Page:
Grab a decadent lunch at James Beard-nominated Central Provisions -- don't skip the bone-marrow toast -- then wander around Old Port and downtown to get a feel for the colonial coolness (it's a thing) of the city. In the evening you'll want to visit The North Point, which has fantastic cocktails and globe-spanning meat and cheese boards in a brick-laden, cozy atmosphere.
Day 2: Go island hopping in Casco Bay
Did you come in summer or winter? Either is great. But if you want to maximize your outdoor time then summer and fall are best. After breakfast, head over to the waterfront to take a trip out onto Casco Bay to explore the many Calendar Islands that scatter across it. (Fun fact: The Calendar Islands got their name from Captain John Smith -- yeah, that John Smith -- because he thought there was an island for every day of the year. Truthfully, there are only 220.) One of Portland residents' most beloved is Peaks Island, just an 18-minute ferry ride from the city. Cycle through the country lanes to look at the colorful cottages, sprawl on the pebbled beaches, or eat fantastic lobster rolls at The Inn on Peaks Island.
When you head back to the mainland, pop by the iconic Holy Donut for one of their classics (these are potato donuts made with all-natural ingredients, if that somehow makes you feel less guilty).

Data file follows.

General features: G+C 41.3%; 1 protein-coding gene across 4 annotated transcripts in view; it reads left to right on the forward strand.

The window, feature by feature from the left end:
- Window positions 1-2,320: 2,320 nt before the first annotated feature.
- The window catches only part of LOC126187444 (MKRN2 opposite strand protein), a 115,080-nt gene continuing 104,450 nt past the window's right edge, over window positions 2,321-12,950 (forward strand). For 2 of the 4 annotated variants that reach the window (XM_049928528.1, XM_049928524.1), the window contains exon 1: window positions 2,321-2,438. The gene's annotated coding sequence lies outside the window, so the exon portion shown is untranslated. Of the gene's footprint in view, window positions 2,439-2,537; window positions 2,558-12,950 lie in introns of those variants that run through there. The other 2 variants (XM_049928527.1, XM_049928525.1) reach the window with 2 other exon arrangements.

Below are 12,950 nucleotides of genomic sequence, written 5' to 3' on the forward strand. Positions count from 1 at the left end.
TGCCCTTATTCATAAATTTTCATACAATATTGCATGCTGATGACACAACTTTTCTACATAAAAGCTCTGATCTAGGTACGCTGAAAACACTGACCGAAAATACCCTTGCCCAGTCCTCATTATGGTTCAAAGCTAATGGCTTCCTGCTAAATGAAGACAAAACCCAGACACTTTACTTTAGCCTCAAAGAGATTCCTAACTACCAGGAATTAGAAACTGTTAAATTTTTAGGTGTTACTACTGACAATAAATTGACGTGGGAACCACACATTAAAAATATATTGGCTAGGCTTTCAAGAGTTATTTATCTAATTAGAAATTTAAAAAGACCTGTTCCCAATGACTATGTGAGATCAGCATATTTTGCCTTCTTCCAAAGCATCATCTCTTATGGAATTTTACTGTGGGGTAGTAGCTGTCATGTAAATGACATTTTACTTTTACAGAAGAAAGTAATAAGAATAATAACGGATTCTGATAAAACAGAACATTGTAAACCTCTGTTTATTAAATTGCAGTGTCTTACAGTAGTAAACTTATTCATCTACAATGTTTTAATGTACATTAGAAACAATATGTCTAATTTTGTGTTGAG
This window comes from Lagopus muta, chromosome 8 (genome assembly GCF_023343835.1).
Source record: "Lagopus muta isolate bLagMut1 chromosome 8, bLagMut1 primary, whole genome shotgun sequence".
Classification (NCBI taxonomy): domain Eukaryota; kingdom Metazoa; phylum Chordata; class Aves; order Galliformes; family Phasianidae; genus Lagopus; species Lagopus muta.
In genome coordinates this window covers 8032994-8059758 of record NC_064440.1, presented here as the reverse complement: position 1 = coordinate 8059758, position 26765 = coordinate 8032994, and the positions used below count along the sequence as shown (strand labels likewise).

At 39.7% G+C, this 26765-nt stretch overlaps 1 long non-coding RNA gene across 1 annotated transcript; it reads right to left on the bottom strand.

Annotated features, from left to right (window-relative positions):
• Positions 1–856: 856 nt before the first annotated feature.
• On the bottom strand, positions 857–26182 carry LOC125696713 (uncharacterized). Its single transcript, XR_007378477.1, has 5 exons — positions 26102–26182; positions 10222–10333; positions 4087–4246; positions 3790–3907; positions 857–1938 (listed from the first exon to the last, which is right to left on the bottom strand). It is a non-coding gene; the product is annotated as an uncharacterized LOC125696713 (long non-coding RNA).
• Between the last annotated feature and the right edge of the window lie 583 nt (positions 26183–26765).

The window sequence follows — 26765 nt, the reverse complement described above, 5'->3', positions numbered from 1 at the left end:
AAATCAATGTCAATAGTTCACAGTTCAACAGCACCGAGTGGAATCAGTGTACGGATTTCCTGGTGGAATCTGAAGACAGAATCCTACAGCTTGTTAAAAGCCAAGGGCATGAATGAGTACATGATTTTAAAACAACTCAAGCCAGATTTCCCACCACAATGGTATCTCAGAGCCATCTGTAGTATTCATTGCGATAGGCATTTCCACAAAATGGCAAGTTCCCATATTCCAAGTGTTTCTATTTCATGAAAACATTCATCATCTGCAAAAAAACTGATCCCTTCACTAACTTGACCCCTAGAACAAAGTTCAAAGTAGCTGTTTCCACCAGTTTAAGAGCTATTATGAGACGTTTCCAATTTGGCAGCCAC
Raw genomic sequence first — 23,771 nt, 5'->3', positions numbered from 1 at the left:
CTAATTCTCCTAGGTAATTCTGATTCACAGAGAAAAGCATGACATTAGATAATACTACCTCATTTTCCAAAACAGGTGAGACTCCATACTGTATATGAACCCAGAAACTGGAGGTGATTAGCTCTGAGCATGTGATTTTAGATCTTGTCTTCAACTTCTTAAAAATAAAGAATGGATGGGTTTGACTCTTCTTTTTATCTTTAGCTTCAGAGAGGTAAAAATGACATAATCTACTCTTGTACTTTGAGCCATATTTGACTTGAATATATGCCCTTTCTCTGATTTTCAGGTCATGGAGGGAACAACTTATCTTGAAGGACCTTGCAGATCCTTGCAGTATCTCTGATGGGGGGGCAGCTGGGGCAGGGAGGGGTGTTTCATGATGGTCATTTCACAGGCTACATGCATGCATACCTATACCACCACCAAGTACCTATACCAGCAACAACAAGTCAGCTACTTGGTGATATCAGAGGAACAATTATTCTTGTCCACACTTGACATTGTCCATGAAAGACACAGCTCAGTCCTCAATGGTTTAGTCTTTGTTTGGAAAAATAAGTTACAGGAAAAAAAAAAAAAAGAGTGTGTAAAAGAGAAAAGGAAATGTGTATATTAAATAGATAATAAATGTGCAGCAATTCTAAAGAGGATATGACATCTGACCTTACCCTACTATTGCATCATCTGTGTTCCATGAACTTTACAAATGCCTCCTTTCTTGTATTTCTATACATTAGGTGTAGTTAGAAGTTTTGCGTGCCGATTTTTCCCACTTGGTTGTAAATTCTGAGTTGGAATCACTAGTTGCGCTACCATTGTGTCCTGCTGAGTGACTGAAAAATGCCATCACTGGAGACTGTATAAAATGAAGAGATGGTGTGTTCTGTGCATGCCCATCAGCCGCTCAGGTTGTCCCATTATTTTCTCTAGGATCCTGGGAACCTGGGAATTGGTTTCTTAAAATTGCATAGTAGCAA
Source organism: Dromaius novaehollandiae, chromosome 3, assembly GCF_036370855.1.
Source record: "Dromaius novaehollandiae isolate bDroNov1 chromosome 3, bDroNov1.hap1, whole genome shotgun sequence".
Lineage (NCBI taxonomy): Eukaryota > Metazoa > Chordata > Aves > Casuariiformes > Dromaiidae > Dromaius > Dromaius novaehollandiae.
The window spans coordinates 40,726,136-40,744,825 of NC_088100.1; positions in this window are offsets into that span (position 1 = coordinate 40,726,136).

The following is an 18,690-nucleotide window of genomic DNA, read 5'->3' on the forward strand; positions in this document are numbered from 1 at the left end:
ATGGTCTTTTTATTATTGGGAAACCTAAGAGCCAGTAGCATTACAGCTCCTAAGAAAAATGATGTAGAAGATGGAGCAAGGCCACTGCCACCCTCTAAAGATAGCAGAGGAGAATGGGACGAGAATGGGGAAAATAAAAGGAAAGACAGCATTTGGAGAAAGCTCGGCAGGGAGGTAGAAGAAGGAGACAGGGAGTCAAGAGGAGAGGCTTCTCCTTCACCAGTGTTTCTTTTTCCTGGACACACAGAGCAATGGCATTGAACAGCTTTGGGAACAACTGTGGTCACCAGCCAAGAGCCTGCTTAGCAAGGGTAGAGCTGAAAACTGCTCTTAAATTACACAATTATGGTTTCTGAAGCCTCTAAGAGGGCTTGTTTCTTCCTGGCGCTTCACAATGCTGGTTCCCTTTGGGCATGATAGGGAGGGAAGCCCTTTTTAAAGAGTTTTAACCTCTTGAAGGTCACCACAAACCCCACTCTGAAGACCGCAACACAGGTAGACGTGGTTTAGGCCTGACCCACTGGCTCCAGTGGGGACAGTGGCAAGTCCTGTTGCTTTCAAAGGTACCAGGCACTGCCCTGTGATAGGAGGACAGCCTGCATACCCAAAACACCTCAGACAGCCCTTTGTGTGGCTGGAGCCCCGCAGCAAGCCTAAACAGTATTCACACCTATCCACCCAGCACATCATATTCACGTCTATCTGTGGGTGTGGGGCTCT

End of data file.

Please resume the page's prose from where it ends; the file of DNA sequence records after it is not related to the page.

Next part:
Day 3: Enjoy a good old-fashioned Portland beer crawl
Brewery day! Portland's brewery scene is one of the fastest growing in the country. We're not going to tell you how to do a beer crawl, but we will say you're doing it wrong if you don't take advantage of food trucks and pale ales at Rising Tide Brewing; farmhouse ales at Oxbow Brewing Company; ever-changing canned New England IPAs and crisp pilsners at the white-hot Bissell Brothers; and legendary Belgian-style beers from Portland OG Allagash (which was passionately discussed among America's best breweries to visit on a recent Thrillist podcast).
Most of the breweries are walkable and have good food options, but this is also a good day to stop in at Duckfat: A stalwart of the chef-driven sandwich movement and a can't-miss bite in the city. They serve up sandwiches like the next-level Overnight Duck Confit with duck fat-fried frites and donuts. Which is to say, it's good, rich beer-crawl food.
Day 4: Take in some history and modern art